The 2018 BC Budget took some major new steps towards housing affordability, in particular on the taxation side with new progressive tiers of property tax, the speculation tax and an expanded foreign buyer tax. These are important initiatives to shift housing away from being viewed primarily as an investment and back towards being a home.
The 2018 budget included commitments to build affordable units, specifically 33,700 units over 10 years. Most of these will be affordable rental stock (19,200 units) and student housing (5,000 “beds”). The remainder goes towards marginalized groups: modular housing for the homeless (3,700 units), supportive housing (2,500 units), housing for women and children fleeing abuse (1,500 units) and housing for indigenous people (1,750 units).
Our estimates, as well as those of the BC Non-Profit Housing Association, suggest much more is needed. In fact, between 5,000 to 10,000 units per year in Metro Vancouver alone to keep up with the growing population. We must also address the broad range of housing needs in BC—for the homeless, supportive housing, seniors’ housing, assisted living and immigrant and refugee settlement—as well as more broad-based non-market rental housing for low-income British Columbians.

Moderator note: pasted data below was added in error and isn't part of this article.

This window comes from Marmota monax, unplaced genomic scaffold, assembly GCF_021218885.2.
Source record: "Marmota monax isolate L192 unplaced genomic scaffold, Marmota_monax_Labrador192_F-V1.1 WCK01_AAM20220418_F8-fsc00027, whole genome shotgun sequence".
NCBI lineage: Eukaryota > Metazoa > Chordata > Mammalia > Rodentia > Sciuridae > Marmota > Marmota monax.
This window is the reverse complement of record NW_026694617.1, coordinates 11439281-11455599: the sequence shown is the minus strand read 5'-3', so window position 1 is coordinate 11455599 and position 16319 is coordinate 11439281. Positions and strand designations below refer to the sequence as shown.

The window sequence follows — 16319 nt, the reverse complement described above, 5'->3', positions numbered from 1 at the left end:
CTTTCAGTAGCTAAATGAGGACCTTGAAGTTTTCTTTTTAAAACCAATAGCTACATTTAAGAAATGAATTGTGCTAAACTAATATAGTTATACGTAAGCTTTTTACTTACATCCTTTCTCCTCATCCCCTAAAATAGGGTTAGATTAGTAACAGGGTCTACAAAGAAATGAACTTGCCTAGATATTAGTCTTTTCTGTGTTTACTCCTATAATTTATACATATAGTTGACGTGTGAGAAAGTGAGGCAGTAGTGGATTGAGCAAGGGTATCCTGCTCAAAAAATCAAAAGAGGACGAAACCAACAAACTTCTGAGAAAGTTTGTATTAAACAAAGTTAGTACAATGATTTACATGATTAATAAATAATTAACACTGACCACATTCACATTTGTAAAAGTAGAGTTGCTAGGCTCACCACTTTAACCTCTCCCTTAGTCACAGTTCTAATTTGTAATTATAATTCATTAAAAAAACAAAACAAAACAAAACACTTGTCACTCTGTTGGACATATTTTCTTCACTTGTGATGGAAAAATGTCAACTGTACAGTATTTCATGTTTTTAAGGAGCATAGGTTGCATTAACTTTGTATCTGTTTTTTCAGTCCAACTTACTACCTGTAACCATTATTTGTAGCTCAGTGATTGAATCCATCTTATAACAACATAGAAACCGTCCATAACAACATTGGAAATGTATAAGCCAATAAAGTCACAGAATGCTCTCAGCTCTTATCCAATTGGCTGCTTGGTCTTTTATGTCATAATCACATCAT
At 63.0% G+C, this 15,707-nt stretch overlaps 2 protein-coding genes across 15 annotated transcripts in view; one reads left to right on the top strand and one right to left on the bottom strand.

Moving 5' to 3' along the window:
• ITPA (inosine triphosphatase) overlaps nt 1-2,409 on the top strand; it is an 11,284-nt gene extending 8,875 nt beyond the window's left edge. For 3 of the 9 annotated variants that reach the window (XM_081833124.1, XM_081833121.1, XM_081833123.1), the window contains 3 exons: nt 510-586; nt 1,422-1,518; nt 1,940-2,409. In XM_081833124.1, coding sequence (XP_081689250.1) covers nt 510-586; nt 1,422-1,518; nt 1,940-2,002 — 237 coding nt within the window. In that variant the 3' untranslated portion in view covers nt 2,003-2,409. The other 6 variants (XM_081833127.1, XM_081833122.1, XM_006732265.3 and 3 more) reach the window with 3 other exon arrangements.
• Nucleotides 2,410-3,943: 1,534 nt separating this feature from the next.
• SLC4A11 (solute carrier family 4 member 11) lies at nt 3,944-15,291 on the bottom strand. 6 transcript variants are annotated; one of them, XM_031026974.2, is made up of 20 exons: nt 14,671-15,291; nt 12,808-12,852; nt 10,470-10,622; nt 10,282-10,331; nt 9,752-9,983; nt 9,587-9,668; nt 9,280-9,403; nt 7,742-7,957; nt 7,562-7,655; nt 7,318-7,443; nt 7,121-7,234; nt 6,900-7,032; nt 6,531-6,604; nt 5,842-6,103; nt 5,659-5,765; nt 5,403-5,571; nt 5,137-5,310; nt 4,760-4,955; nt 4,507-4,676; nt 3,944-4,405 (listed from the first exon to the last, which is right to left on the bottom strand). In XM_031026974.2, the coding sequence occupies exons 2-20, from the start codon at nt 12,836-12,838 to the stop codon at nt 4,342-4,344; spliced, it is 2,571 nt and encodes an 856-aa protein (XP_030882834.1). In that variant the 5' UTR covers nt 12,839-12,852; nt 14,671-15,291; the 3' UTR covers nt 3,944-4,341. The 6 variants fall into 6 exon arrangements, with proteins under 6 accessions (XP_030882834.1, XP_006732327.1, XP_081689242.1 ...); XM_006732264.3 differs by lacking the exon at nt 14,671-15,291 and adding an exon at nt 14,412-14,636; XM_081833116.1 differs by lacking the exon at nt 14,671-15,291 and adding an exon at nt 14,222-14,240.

Thus, Budget 2019 should increase new investment in order to build the 114,000 units over 10 years that were promised during the provincial election. Based on the overwhelming need for affordable housing, the focus should be on new rental, social and co-op housing. This investment would also help counter the recessionary impact of a slowdown in housing activity by keeping new construction levels high.
Budget 2019 should increase investment to build 114,000 affordable housing units over 10 years.
A housing commitment to build 11,400 units a year for a decade translates into an annual public investment of about $3 billion ($250,000 per unit construction and related cost), assuming public land owned by local governments or the provincial government is contributed. This upfront capital cost, however, would be more than paid back through rental income over the lifespan of the buildings.
Governments have taken similar action before, and BC should look to its own history of building dedicated affordable housing in the post-war years. And, between the early 1970s and early 1990s in partnership with the federal government and non-profit community groups, BC used to bring on stream approximately 2,000 units of new social or co-op housing each year. This legacy of social and cooperative housing is more than 50,000 units in Metro Vancouver.
Funding for our recommended build-out should come from taxing some of the windfall gains received by home owners through higher property values. We support the 2018 BC Budget shift to more progressive property taxation (the “school tax”) and taxes on speculative activities at the provincial level. Further steps could be taken, including enabling municipalities to levy their own such taxes so that local politicians can tackle affordability more directly.